When sovereigns selectively default

May 29, 2009

I’ve lost count of how many times I’ve recommended James Macdonald’s excellent book A Free Nation Deep in Debt: The Financial Roots of Democracy to people interested in the connections between democracy, development, and debt capital markets. So I’m very chuffed that Macdonald has popped up in the comments on this blog to talk about the historical precedents behind Ecuador’s decision to repudiate some of its old debts, while staying current on certain of its newer debts.

His comment is, naturally, worth quoting in full:

One of the interesting features of this default is the revival of the idea of different treatments accorded to different types of debt. There is a long history of such practice. The main purpose has always been to gain the short-term cost benefits of default without incurring the lont-term penalty of reduced access to the credit markets.

In this case, the regime treats its own debts as legitimate while treating those of its predecessors as illegitimate (or at least less legitimate). Eighteenth- century France used a different technique: treating previously defaulted debts as immune to further write-downs, while more recent debts were viewed as fair targets for default because their interest rates were, not surprisingly, considerably higher and could therefore be deemed usurious.

After the Napoleonic War, France finally became a reliable borrower, and one of the main demonstrations of this was honoring the Napoleonic debts in spite of the temptation to repudiate them. It was argued at the time that this was not merely a matter of good faith, but rather an unavoidable price for access to the credit markets on favorable terms as enjoyed by Great Britain.

To my mind, this remains a valid argument. Historically, default almost always had a negative short-term cost – it certainly did so on for France before 1815. The regime always had access to new loans after each bankruptcy; but its access to credit was limited by its previous track record. Attempting to justify its actions by differentiating between types of debt did not fool creditors. They may have continued to lend, but always at rates that factored in the risk of default, and in amounts considerably lower than they were willing to lend to Great Britain.

Just because Ecuador currently experiences a short-term gain will not turn it into a good credit risk. Only paying debts regardless of short-term incentives to default will remove it from the vicious cycle of borrowing and default which has mired Ecuadorean (and Latin American) history since liberation from Spain.

Madonald is right, of course, but it’s also worth noting that “the idea of different treatments accorded to different types of debt” is not something old which is being rediscovered — in many ways it never went away. The international community, including established debtor nations like France and the UK, even enshrined it in the concept of “preferred creditor status” — the idea that the IMF and the World Bank should always be senior to bondholders. And the Brady plan was basically a plan to turn sovereign loans into sovereign bonds on the grounds that while lots of countries had defaulted on their bank loans, none had defaulted on their global bonds, and as a result global bonds were considered safer or more senior than bank loans.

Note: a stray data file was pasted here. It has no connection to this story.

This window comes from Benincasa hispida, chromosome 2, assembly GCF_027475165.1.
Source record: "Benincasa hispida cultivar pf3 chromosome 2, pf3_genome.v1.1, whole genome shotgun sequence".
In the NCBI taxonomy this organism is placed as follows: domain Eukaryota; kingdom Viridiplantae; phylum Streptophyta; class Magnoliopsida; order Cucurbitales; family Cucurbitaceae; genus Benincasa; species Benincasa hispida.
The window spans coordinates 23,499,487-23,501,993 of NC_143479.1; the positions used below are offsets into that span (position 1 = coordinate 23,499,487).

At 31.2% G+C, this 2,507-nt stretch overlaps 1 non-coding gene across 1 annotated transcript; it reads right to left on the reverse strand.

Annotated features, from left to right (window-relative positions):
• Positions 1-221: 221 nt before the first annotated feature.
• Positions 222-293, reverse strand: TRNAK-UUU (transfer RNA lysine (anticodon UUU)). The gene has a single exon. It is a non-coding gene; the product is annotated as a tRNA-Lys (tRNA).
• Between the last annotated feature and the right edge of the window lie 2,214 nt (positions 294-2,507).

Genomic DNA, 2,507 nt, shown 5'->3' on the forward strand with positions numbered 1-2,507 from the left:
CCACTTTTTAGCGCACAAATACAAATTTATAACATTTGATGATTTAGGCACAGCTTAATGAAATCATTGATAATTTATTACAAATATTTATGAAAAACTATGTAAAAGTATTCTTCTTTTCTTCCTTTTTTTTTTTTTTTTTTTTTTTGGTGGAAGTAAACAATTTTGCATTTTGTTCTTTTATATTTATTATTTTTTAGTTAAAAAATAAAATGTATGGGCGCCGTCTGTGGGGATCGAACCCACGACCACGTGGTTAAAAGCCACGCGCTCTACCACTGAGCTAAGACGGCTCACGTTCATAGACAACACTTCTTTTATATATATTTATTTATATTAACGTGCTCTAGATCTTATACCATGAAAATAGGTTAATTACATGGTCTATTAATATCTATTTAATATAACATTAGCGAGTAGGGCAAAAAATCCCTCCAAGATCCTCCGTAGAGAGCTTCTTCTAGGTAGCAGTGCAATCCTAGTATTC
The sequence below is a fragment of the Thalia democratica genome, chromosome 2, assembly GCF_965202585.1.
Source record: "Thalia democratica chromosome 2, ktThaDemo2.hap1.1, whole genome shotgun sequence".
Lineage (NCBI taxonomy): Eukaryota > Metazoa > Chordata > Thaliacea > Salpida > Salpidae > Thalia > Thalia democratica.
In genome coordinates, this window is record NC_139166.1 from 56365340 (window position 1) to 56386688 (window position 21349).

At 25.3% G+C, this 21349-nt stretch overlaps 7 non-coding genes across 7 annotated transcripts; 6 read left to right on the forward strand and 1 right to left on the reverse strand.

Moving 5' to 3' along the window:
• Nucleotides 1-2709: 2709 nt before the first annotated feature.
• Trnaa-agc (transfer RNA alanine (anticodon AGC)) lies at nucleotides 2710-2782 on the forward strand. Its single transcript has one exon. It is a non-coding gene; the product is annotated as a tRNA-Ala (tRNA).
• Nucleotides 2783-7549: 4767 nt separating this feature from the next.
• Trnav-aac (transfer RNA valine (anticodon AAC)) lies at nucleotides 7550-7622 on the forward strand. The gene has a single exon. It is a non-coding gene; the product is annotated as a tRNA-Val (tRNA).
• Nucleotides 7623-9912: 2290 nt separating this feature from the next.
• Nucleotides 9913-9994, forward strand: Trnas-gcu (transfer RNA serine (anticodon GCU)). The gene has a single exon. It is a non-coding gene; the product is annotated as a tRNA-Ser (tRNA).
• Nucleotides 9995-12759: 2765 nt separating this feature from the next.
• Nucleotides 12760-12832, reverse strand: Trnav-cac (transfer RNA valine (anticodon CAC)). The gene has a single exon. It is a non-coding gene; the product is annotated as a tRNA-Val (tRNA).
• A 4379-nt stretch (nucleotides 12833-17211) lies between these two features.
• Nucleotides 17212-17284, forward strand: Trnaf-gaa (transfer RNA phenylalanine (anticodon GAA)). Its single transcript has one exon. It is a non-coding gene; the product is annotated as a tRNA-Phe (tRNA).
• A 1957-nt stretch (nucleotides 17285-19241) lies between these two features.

Anna Gelpern has written extensively about this issue: the big difference between sovereigns and corporates is basically that sovereigns are constructively ambiguous about which debts they consider senior to which other debts. “Sovereign immunity,” she writes, “empowers a government to choose the order of repayment among its creditors based on political imperatives, financing needs, reputational concerns or any other considerations”. The answer to this problem is not the idea that all governments should always pay all their debts in full — after all, sovereign credit risk has always existed and will always exist. Instead, a more formal system of transparent and enforceable seniority could make debt markets more efficient and debt restructurings less ugly.

For the time being, however, if and when there’s another wave of sovereign defaults, it’ll be largely up to each individual country which debts they choose to default on. Will it be foreign-currency debts, like Argentina, or domestic-currency debts, like Russia? Will it be bonds, or loans, or both? What will they do with trade finance and other vital short-term credit lines? And where will the multilaterals stand? No one ever knows, until the default actually happens.

Update: Yet more from Macdonald in the comments.


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